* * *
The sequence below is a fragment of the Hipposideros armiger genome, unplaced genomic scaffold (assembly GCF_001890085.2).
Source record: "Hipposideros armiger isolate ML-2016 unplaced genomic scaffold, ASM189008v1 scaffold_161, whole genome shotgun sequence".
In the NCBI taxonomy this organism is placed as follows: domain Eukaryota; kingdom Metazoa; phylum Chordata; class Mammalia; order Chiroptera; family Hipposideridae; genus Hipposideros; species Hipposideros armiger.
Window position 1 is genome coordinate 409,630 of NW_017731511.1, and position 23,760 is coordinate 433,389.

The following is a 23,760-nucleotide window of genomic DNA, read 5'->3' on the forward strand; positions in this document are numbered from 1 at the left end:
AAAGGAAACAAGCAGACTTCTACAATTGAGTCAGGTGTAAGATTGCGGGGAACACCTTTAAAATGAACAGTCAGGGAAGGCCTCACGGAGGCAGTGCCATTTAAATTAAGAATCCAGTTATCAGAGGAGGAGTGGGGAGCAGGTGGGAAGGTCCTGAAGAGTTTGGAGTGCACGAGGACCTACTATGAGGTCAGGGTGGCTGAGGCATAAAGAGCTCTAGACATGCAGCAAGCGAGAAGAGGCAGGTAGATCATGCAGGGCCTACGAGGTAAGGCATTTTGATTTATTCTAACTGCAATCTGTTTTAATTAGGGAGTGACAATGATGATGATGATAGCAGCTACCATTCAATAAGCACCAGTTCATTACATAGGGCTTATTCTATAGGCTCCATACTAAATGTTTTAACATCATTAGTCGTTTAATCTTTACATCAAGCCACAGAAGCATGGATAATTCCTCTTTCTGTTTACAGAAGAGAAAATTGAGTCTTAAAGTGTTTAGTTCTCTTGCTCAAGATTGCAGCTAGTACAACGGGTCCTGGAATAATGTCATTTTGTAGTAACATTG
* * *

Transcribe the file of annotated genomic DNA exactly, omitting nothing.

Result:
The sequence below is a fragment of the Hipposideros armiger genome, unplaced genomic scaffold (assembly GCF_001890085.2).
Source record: "Hipposideros armiger isolate ML-2016 unplaced genomic scaffold, ASM189008v1 scaffold_161, whole genome shotgun sequence".
In the NCBI taxonomy this organism is placed as follows: domain Eukaryota; kingdom Metazoa; phylum Chordata; class Mammalia; order Chiroptera; family Hipposideridae; genus Hipposideros; species Hipposideros armiger.
Window position 1 is genome coordinate 409,630 of NW_017731511.1, and position 23,760 is coordinate 433,389.

The following is a 23,760-nucleotide window of genomic DNA, read 5'->3' on the forward strand; positions in this document are numbered from 1 at the left end:
AAAGGAAACAAGCAGACTTCTACAATTGAGTCAGGTGTAAGATTGCGGGGAACACCTTTAAAATGAACAGTCAGGGAAGGCCTCACGGAGGCAGTGCCATTTAAATTAAGAATCCAGTTATCAGAGGAGGAGTGGGGAGCAGGTGGGAAGGTCCTGAAGAGTTTGGAGTGCACGAGGACCTACTATGAGGTCAGGGTGGCTGAGGCATAAAGAGCTCTAGACATGCAGCAAGCGAGAAGAGGCAGGTAGATCATGCAGGGCCTACGAGGTAAGGCATTTTGATTTATTCTAACTGCAATCTGTTTTAATTAGGGAGTGACAATGATGATGATGATAGCAGCTACCATTCAATAAGCACCAGTTCATTACATAGGGCTTATTCTATAGGCTCCATACTAAATGTTTTAACATCATTAGTCGTTTAATCTTTACATCAAGCCACAGAAGCATGGATAATTCCTCTTTCTGTTTACAGAAGAGAAAATTGAGTCTTAAAGTGTTTAGTTCTCTTGCTCAAGATTGCAGCTAGTACAACGGGTCCTGGAATAATGTCATTTTGTAGTAACATTG